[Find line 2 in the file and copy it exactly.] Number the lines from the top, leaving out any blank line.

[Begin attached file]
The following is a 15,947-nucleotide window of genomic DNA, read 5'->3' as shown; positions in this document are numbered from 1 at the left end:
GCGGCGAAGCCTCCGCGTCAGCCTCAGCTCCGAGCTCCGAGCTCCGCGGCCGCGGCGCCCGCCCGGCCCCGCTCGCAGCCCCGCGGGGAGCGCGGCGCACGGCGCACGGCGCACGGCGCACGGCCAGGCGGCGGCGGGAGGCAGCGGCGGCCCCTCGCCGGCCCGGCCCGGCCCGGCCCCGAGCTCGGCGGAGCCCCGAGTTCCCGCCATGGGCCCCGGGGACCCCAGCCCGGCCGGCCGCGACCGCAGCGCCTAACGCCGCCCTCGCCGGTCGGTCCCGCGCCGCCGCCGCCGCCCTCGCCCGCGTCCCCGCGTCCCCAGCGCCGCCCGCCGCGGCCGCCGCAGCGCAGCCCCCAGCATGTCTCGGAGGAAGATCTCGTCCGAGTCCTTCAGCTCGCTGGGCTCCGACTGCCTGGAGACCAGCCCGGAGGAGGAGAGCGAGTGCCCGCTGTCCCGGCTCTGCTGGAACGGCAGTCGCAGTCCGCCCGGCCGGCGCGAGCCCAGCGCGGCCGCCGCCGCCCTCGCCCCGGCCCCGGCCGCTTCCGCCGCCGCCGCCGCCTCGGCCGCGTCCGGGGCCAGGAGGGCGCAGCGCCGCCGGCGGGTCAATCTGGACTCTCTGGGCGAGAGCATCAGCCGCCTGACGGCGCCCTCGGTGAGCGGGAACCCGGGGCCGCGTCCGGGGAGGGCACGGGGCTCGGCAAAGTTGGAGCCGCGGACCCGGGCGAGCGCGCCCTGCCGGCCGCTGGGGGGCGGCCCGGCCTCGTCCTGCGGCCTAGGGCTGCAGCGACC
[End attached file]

GCGGCGAAGCCTCCGCGTCAGCCTCAGCTCCGAGCTCCGAGCTCCGCGGCCGCGGCGCCCGCCCGGCCCCGCTCGCAGCCCCGCGGGGAGCGCGGCGCACGGCGCACGGCGCACGGCGCACGGCCAGGCGGCGGCGGGAGGCAGCGGCGGCCCCTCGCCGGCCCGGCCCGGCCCGGCCCCGAGCTCGGCGGAGCCCCGAGTTCCCGCCATGGGCCCCGGGGACCCCAGCCCGGCCGGCCGCGACCGCAGCGCCTAACGCCGCCCTCGCCGGTCGGTCCCGCGCCGCCGCCGCCGCCCTCGCCCGCGTCCCCGCGTCCCCAGCGCCGCCCGCCGCGGCCGCCGCAGCGCAGCCCCCAGCATGTCTCGGAGGAAGATCTCGTCCGAGTCCTTCAGCTCGCTGGGCTCCGACTGCCTGGAGACCAGCCCGGAGGAGGAGAGCGAGTGCCCGCTGTCCCGGCTCTGCTGGAACGGCAGTCGCAGTCCGCCCGGCCGGCGCGAGCCCAGCGCGGCCGCCGCCGCCCTCGCCCCGGCCCCGGCCGCTTCCGCCGCCGCCGCCGCCTCGGCCGCGTCCGGGGCCAGGAGGGCGCAGCGCCGCCGGCGGGTCAATCTGGACTCTCTGGGCGAGAGCATCAGCCGCCTGACGGCGCCCTCGGTGAGCGGGAACCCGGGGCCGCGTCCGGGGAGGGCACGGGGCTCGGCAAAGTTGGAGCCGCGGACCCGGGCGAGCGCGCCCTGCCGGCCGCTGGGGGGCGGCCCGGCCTCGTCCTGCGGCCTAGGGCTGCAGCGACC